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The Schmooze

Singer Einat Sarouf Leads A Hora At Weizmann Institute Gala

There was some heavy duty mingling between super scientists and mere mortals at the American Committee for the Weizmann Institute of Science’s Gala held at The Pierre on April 17. Shmoozers included Sam Waksal, Edith Everett and Sir James Wolfensohn. Sinuous Israeli singer Einat Sarouf launched the evening with her rendition of the Star Spangled Banner and Hatikvah.

Honored were Sara and Professor Michael Sela, a former president of the Weizmann Institute (1975-1985). Currently the incumbent of the W. Garfield Weston Professorial Chair of Immunology, Prof. Sela — still active in the lab though in his 80s — joshed: “I’ve always said that my motto was work hard and play hard. But I’ve never had enough time to play. So it’s mainly work, but such a pleasant, satisfactory work.”

Einat Sarouf Image by Karen Leon

Born Mieczyslaw Solomonowicz in Tomaszow Mazowiecki, Poland in 1924, Professor Sela’s research led to the development of the drug Capaxone, sold by Israel’s Teva Pharmaceuticals, which 250,000 patients receive daily in over 50 countries to treat multiple sclerosis.

“It is one of the biggest exports of Israel,” said Prof. Sela who also helped develop Erbitux, a landmark drug for treating cancer. His overseas appointments include Tufts, Harvard, MIT, UC Berkeley and the College de France and Pasteur Institute. In a video he is shown greeting Ronald Reagan, Pope John Paul II and Margaret Thatcher.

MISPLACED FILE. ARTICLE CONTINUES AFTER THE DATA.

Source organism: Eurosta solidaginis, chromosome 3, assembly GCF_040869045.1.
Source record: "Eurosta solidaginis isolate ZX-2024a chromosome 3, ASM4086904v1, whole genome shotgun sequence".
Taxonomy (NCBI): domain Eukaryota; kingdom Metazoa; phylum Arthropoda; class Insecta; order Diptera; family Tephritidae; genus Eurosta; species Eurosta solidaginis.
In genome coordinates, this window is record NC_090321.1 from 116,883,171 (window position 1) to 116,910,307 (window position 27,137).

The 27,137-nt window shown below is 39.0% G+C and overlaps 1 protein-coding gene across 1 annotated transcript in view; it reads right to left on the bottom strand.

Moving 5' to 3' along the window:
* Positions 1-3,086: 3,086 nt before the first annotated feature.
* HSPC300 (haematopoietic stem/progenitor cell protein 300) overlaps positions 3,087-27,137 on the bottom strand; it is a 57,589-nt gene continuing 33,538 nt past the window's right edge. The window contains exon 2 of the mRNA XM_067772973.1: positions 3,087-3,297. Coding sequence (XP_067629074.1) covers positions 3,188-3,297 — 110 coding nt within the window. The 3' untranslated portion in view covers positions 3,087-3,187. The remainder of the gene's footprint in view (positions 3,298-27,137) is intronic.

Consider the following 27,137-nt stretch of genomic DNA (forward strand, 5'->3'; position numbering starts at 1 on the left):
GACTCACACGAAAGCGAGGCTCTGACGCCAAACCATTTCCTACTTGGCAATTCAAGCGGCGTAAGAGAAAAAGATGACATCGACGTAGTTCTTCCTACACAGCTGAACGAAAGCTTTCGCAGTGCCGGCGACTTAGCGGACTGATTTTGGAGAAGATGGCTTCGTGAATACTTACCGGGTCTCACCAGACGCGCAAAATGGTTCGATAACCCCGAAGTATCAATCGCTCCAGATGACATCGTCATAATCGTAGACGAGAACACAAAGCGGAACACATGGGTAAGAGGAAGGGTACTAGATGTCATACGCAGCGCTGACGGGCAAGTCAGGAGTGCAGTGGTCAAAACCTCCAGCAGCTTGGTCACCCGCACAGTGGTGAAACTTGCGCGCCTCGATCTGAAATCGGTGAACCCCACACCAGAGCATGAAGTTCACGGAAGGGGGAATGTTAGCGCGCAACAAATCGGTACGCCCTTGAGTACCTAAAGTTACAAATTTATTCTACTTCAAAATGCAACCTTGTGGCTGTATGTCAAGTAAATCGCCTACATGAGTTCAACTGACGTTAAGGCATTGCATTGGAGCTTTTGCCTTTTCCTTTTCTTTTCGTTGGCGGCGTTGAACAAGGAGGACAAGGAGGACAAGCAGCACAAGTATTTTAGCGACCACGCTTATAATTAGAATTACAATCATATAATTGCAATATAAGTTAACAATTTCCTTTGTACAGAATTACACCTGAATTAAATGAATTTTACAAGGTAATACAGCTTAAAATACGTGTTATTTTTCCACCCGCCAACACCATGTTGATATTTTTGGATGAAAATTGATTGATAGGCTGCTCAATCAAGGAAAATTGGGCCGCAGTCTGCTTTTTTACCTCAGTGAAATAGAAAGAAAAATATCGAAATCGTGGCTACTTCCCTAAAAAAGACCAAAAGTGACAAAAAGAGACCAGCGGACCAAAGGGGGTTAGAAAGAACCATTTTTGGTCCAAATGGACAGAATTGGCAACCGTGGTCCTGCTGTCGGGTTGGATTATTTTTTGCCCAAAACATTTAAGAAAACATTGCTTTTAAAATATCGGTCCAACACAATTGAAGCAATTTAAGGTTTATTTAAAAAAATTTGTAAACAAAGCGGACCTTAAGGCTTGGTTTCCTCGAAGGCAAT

“I work with memory and I forgot my glasses,” joked Prof. Yadin Dudai, Department of Neurobiology and incumbent of the Sara and Michael Sela Professorial Chair of Neurobiology at Weizmann. “I am in the situation of a person who enters a wedding and discover that he belongs to the bride’s side, the groom’s side and on the rabbi’s side. So I belong to the Weizmann family. A year ago, almost the entire faculty of neuroscience at NYU came to Weizmann.” With his non-reading glasses perched above his forehead, Prof. Dudai spoke at length about “the loss of the major pillars [memory] of our personality. If you lose the past, you lost a large part of the future. Some memory decline may become evident with age.”’ He stopped, looked out at the audience. “Remember! I forgot my reading glasses.” Everyone laughed.

In a video highlighting some of the Weizmann Institute’s accomplishments, a voiceover informed: “Two of the world’s multiple sclerosis drugs…use of the MRI as a non-invasive way to diagnose breast cancer, improve crops such as protein-enriched wheat to fight world hunger, encryption technology that laid the foundation for Internet security…. Whether it’s world hunger or global warming, cancer or terrorism, there is an unspoken belief about the issues facing humanity and that ‘someone, somewhere is working toward and answer.’ And for 62 years, that’s precisely what we have done.”

“It’s hard to think of the Weizmann Institute without thinking of the Selas,” said Lawrence S. Blumberg, chairman of ACWIS, as he presented the award to the honorees — a specially commissioned paper cut by the Israeli born artist Tamar Fishman.

At evening’s end, guests joined in on a lively hora led by Einat Sarouf.

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